The early days of parenthood are being made much easier in NSW through some new initiatives announced over the past week by the State Government.

The development of the Milk Bank and the Baby Bundle is designed to help parents by providing not only some of the basic essentials needed when a newborn arrives, but also provide potentially life-saving breast milk in the event of a premature birth and complications.

Health Minister Brad Hazzard unveiled the Milk Bank idea last week, with the premise being very similar to that of a blood bank.

Human milk will be pasteurised in a purpose-built centre, run jointly by the Australian Red Cross Blood Service and NSW Health.

Around 1000 babies are born every year in NSW at less than 32 weeks gestational age, or of a very low birth weight and many need specialised care, and research shows human milk reduces the risk of the potentially life-threatening gut-disorder necrotizing enterocolitis and bacterial infections.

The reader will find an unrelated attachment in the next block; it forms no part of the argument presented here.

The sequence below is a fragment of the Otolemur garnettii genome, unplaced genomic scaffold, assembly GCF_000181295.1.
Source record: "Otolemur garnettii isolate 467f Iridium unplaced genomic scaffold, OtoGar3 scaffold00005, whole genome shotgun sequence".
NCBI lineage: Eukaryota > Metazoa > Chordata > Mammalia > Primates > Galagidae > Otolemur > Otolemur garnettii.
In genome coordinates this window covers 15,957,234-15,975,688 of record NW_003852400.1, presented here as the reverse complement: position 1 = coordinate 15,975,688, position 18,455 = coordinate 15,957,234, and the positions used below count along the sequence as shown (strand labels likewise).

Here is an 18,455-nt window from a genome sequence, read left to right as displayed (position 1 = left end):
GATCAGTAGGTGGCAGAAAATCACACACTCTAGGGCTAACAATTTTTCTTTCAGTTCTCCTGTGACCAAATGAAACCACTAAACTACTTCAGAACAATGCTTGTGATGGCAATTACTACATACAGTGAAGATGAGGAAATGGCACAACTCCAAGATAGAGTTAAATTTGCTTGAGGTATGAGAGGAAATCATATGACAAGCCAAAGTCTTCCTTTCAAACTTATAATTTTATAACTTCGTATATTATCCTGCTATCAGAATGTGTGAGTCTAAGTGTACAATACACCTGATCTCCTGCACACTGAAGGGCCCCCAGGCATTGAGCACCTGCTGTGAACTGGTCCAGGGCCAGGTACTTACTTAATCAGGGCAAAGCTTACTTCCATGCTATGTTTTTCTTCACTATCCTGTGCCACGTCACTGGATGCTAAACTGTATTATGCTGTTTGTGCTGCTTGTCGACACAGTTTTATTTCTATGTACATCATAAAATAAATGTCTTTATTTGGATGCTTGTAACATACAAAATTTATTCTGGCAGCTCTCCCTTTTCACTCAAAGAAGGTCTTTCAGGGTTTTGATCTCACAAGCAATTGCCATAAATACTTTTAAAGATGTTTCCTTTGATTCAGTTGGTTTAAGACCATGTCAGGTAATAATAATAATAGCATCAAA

This initiative will help ease the burden on parents who may already be struggling with the premature birth and the ensuing complications.


The Baby Bundle announcement is also a major win for families in NSW, and will see a sleeping bag, play and change mats, thermometers and a first aid kit as just some of the practical items available to parents as they welcome their newborn into the world.

The NSW government is delivering on its promise to support families with a bag of essentials, valued at $300, to help take care of their precious babies.

This bundle of help for a bundle of joy will provide parents and caregivers with products and information to support the health, development and well-being of their babies.

To be implemented from January 1, 2019, the Baby Bundle is part of the NSW Government’s $157 million parenting package, and also highlights the offerings of Australian businesses.

All of the businesses supplying goods are Australian, with four based in NSW, guaranteeing parents receive top-notch essentials for their newborns.